3. Clean out your closets – Space is a big seller, and if there are out of season clothes you don’t need at the moment, pack them away under beds or take them somewhere to be stored.

4. Keep rooms clean and neat – Sometimes a buyer will want to see your house at a moment’s notice – and you don’t want to pass that up, so keep everything in its place. If you have children (or a messy spouse!) just grab everything and put it in a container if you need to show quickly. Clean windows and bathrooms and make your kitchen sparkle.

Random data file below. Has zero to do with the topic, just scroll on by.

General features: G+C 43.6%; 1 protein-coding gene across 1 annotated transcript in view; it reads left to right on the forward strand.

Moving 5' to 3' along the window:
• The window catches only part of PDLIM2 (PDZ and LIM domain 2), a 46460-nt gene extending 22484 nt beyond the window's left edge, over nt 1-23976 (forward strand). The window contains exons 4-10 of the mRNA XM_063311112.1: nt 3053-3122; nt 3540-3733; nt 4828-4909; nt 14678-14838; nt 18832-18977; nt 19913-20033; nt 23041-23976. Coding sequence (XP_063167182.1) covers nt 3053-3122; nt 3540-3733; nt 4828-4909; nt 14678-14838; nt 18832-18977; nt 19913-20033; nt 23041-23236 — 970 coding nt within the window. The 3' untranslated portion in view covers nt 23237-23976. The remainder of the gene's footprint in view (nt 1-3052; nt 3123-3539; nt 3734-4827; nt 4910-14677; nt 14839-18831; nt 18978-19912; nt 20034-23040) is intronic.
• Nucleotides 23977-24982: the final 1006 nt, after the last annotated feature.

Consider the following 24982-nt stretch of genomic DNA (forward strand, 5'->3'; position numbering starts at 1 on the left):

5. Take Fido with you – or at least kennel him. You wouldn’t believe how many people are terrified of dogs. And if he does his business in the yard scoop it up!

6. List with a realtor – I know, it sounds self serving, but the fact of the matter is that realtors are the oldest profession in our country (well – maybe the SECOND oldest), and with good reason: a realtor can almost always sell your home faster, and for more money, than you can. According to the National Association of Realtors (NAR), over 78% of those who list a home for sale themselves either (a) give up, or (b) list with a realtor. Realtors have already prequalified buyers, so you don’t waste your time showing your home to someone who can’t afford it. And, realtors are trained to negotiate and can keep the “emotions” out of it.

You may reach Carolyn Hasser at 661-4660 or CarolynHasser@RobertsBrothers.com.